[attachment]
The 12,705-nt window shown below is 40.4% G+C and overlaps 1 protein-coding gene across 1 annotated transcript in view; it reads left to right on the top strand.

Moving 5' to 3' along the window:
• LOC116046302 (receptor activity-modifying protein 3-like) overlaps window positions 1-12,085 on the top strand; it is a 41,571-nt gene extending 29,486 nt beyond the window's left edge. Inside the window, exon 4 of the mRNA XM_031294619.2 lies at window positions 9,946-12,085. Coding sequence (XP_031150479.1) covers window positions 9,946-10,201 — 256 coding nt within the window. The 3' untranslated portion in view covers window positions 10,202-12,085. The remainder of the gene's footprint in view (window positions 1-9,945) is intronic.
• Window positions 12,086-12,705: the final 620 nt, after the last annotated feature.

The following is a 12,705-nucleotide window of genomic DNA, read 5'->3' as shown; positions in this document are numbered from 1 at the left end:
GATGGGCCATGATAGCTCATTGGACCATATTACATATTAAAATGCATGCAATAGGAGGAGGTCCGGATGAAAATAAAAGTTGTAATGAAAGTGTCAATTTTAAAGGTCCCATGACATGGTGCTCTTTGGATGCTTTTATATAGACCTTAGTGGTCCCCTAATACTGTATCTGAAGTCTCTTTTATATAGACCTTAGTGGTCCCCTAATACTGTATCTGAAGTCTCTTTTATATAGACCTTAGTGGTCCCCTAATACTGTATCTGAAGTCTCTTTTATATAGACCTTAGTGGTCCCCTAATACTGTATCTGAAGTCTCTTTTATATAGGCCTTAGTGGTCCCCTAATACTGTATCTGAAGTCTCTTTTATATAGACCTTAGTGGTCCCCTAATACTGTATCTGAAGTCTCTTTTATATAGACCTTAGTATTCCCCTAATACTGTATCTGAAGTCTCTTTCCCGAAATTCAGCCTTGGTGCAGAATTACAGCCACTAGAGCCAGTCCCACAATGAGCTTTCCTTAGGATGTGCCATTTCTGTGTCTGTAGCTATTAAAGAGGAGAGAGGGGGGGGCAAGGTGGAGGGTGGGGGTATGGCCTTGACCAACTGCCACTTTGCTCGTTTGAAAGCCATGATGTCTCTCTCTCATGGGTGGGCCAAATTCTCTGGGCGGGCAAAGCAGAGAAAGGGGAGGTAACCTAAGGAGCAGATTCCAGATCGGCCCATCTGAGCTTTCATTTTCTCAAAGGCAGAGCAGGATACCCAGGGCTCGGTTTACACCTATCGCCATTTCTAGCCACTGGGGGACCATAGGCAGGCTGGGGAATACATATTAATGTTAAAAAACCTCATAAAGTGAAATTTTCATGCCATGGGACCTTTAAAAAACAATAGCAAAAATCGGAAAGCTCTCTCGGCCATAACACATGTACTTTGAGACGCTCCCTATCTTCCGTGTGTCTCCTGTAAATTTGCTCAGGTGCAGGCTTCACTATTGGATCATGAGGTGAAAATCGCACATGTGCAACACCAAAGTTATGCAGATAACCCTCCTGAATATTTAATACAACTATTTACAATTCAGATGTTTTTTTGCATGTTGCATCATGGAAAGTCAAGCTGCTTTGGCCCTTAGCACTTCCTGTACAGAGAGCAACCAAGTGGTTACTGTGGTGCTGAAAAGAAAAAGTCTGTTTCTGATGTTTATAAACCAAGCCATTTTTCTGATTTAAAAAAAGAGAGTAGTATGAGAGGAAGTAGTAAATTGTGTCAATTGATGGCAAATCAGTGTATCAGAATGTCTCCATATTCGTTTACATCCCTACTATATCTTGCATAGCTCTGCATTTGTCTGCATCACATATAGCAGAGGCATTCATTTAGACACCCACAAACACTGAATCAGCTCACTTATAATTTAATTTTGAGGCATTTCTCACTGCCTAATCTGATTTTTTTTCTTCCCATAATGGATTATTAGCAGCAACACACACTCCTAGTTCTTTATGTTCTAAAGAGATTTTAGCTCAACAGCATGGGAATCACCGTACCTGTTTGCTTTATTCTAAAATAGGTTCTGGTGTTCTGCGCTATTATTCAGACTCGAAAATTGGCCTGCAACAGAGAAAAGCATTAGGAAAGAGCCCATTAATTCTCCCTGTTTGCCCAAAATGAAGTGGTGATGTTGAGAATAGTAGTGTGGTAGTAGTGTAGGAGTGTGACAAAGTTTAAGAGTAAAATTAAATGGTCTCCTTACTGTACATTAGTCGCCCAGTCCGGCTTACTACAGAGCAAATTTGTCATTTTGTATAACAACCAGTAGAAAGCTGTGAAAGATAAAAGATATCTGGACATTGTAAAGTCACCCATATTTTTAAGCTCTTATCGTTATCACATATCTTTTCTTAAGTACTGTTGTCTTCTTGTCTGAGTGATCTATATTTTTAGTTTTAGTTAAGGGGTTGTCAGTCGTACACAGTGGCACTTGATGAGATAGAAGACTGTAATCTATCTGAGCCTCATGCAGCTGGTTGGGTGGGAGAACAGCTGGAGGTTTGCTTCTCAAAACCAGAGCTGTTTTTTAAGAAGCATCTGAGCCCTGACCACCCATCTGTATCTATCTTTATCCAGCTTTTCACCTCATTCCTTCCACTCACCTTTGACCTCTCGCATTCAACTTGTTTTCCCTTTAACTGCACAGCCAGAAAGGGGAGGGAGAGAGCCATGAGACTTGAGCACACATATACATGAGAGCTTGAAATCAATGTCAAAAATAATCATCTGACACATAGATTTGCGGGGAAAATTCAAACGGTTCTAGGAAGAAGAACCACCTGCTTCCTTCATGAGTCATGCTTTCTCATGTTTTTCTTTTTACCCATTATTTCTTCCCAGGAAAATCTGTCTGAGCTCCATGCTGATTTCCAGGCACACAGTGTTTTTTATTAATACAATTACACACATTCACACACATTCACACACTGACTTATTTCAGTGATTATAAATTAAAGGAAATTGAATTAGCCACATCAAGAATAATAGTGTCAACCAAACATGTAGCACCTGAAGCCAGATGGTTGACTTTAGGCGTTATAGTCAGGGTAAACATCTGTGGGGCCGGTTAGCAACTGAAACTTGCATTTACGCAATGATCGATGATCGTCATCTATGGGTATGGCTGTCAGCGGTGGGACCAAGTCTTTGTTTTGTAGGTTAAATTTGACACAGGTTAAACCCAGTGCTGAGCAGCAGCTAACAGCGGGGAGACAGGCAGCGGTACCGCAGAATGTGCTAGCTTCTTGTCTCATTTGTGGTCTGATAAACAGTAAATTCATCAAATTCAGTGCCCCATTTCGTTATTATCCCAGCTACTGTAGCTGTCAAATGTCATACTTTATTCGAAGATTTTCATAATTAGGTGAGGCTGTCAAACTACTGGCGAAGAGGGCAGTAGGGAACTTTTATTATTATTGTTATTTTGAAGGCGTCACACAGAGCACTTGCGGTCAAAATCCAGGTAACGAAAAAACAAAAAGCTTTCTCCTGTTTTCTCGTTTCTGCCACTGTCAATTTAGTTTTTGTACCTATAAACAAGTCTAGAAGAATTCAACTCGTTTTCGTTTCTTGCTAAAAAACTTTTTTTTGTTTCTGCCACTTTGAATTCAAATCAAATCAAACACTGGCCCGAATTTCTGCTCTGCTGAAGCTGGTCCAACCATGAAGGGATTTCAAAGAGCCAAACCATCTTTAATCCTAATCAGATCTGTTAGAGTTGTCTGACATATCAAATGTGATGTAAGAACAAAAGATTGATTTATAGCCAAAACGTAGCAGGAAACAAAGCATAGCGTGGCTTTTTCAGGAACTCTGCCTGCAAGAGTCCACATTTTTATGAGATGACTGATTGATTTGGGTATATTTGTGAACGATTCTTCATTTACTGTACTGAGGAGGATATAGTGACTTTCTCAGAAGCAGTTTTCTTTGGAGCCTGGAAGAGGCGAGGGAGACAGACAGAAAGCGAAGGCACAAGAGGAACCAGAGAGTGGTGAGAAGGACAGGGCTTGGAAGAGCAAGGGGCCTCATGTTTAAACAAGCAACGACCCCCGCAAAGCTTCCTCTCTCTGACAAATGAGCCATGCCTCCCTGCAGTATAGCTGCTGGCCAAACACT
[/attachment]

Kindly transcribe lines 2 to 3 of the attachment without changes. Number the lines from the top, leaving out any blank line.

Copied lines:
Moving 5' to 3' along the window:
• LOC116046302 (receptor activity-modifying protein 3-like) overlaps window positions 1-12,085 on the top strand; it is a 41,571-nt gene extending 29,486 nt beyond the window's left edge. Inside the window, exon 4 of the mRNA XM_031294619.2 lies at window positions 9,946-12,085. Coding sequence (XP_031150479.1) covers window positions 9,946-10,201 — 256 coding nt within the window. The 3' untranslated portion in view covers window positions 10,202-12,085. The remainder of the gene's footprint in view (window positions 1-9,945) is intronic.